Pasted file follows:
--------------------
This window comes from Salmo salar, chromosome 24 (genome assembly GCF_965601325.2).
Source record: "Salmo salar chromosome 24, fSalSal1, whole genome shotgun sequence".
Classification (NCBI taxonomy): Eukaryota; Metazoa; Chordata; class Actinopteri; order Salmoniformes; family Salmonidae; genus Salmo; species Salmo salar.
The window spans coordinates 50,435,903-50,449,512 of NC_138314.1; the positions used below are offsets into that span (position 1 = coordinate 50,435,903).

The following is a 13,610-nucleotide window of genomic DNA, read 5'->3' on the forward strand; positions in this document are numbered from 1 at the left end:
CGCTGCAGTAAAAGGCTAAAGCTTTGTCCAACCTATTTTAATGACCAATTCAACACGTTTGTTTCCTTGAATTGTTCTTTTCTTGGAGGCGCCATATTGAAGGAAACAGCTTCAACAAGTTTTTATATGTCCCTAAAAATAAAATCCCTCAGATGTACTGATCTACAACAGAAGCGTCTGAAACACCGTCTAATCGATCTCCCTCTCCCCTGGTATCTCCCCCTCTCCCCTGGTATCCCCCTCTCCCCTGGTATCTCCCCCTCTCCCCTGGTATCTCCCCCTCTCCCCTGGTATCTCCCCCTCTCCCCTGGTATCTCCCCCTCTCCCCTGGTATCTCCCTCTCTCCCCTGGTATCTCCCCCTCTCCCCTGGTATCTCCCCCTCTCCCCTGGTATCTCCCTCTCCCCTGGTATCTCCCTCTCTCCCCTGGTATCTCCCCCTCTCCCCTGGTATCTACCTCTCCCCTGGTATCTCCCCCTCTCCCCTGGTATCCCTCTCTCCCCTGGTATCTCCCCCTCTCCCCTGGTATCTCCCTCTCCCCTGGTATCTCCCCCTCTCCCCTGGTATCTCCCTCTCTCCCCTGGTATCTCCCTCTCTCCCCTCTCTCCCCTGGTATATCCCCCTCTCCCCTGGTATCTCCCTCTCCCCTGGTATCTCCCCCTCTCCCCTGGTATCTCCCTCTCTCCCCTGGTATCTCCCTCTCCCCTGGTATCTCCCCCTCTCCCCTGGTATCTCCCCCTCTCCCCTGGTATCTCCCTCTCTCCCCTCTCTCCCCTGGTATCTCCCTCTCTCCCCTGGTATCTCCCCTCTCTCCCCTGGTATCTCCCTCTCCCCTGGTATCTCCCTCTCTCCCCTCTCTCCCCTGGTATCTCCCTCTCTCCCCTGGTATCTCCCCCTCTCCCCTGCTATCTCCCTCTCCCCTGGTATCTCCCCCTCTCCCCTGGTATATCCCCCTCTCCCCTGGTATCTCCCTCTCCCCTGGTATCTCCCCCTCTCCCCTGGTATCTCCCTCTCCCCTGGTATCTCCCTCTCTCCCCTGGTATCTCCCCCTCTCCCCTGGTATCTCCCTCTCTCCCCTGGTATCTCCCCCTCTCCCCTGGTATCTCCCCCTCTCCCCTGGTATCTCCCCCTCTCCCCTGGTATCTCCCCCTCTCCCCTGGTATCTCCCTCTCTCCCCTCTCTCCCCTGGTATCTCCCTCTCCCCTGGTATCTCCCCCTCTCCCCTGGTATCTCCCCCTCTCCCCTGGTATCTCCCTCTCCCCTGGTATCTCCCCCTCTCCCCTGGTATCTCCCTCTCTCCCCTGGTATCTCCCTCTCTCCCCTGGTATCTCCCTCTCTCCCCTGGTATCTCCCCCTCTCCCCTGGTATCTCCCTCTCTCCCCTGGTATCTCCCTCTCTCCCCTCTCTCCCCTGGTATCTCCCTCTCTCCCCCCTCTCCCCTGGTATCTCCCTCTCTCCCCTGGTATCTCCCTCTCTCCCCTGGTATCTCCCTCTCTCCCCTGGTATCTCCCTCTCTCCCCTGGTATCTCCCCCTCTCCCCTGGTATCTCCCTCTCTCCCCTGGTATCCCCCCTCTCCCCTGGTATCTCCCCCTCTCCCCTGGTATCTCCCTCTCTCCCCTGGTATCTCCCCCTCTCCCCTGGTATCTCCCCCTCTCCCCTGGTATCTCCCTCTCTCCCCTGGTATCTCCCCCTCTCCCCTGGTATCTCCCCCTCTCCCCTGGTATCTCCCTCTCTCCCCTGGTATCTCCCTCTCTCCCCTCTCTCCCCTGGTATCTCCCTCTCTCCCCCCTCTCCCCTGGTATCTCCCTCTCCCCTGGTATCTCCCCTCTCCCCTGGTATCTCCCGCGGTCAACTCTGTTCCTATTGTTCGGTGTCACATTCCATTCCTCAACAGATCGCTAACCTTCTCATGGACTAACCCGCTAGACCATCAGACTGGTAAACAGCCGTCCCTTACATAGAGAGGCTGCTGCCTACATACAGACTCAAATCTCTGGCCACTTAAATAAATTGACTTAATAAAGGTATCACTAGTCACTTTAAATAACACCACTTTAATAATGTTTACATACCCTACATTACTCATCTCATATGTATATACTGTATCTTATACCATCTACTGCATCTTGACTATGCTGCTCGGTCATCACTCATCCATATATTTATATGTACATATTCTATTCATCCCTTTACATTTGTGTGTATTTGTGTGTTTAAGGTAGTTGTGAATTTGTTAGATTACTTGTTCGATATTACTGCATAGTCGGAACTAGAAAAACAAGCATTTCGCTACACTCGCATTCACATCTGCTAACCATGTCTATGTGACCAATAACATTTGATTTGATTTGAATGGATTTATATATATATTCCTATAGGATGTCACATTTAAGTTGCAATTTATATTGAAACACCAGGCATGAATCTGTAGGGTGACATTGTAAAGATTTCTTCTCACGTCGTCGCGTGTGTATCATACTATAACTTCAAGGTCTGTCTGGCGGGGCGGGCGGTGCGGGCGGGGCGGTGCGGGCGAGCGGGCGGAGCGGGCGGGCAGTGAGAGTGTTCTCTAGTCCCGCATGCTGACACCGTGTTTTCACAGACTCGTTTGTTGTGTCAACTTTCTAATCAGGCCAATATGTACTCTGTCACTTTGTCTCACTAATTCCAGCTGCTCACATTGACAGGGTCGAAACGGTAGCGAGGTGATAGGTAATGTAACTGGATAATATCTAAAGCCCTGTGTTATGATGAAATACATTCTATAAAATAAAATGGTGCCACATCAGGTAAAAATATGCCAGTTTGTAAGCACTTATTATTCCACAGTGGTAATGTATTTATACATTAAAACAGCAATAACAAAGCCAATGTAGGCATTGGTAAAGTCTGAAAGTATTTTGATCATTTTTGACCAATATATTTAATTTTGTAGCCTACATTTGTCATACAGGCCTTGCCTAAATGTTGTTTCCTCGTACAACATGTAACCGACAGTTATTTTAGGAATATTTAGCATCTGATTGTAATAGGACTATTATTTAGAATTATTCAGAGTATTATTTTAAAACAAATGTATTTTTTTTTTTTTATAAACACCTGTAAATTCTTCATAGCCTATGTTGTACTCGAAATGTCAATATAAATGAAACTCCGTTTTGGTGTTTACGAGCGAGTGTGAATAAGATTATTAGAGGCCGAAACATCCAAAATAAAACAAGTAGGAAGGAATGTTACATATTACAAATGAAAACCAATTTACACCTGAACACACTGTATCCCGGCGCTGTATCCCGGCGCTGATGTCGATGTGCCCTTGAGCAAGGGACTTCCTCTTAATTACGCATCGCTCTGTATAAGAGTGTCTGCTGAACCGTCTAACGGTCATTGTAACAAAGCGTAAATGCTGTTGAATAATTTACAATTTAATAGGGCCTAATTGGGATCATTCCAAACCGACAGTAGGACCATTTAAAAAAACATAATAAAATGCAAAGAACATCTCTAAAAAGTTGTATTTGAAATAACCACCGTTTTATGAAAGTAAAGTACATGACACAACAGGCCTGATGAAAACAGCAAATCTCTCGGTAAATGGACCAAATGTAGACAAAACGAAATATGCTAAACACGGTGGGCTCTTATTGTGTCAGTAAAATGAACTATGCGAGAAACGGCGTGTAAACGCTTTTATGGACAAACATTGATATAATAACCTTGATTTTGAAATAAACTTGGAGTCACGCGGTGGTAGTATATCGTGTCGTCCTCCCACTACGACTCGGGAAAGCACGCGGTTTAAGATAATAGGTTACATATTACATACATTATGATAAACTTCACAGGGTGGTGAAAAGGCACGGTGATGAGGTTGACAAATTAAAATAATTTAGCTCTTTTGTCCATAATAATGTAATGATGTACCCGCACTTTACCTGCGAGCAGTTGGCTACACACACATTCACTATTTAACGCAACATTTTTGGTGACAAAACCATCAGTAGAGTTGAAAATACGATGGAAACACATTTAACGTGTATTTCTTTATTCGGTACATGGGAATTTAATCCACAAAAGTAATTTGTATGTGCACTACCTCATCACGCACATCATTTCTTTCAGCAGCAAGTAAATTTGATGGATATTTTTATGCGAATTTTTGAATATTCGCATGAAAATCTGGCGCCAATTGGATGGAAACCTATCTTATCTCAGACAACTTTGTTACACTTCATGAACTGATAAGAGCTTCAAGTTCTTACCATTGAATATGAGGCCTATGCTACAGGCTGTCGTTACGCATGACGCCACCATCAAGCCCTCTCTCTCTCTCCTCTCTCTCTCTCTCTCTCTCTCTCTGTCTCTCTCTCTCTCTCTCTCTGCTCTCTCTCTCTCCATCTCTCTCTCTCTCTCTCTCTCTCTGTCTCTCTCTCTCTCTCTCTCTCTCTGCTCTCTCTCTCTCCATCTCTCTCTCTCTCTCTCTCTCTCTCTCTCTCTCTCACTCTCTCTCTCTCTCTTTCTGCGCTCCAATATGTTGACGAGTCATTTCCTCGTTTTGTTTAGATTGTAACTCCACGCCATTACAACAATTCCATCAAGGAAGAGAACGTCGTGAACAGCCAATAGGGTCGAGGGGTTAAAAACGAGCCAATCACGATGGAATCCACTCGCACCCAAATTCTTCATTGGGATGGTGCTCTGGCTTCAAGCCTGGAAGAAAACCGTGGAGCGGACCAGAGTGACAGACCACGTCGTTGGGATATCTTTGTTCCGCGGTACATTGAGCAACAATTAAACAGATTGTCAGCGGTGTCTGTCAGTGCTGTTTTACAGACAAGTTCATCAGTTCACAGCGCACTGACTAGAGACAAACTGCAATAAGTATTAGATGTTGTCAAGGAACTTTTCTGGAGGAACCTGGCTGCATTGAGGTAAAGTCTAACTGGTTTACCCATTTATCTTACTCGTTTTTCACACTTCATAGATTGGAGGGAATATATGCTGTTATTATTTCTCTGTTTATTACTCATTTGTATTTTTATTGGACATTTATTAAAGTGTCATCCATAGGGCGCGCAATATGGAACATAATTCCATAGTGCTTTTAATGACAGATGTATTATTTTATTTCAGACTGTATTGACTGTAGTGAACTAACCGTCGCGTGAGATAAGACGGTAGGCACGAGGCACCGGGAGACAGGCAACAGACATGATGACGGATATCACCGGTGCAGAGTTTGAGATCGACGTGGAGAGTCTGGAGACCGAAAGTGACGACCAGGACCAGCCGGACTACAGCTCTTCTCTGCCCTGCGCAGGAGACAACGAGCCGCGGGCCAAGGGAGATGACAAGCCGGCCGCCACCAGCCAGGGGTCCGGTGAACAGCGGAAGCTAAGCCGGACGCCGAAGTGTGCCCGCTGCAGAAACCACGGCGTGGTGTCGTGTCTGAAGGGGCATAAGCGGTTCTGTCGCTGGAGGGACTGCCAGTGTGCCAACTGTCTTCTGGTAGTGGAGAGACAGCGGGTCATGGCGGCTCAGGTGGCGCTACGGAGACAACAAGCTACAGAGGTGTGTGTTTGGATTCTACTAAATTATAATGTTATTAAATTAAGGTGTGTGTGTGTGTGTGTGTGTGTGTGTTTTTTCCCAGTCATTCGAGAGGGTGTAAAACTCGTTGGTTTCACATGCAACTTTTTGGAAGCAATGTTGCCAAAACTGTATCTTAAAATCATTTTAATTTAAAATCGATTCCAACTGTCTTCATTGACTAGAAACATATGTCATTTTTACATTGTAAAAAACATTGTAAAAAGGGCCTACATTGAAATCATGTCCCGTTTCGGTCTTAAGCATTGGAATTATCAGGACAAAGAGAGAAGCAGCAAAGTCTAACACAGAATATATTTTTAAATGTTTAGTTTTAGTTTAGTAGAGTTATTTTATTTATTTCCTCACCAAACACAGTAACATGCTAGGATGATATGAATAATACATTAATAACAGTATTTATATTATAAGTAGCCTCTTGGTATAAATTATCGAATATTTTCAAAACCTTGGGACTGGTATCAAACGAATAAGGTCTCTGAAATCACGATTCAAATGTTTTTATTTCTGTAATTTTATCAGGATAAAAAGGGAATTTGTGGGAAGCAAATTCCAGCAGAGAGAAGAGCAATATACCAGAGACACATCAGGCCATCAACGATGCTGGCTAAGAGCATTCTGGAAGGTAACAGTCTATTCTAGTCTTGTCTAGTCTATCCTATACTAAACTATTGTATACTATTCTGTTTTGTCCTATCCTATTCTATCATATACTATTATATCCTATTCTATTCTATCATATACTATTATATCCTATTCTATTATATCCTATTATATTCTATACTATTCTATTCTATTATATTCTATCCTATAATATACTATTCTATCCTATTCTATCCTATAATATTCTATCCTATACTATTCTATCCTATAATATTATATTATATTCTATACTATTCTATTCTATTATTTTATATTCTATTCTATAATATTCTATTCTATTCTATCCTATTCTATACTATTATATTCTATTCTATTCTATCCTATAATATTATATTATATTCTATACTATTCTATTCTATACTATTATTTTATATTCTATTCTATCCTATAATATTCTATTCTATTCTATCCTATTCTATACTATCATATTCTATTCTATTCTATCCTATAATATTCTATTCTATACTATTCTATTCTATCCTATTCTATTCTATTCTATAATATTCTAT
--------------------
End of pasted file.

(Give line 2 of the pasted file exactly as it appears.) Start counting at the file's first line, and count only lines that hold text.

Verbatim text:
Source record: "Salmo salar chromosome 24, fSalSal1, whole genome shotgun sequence".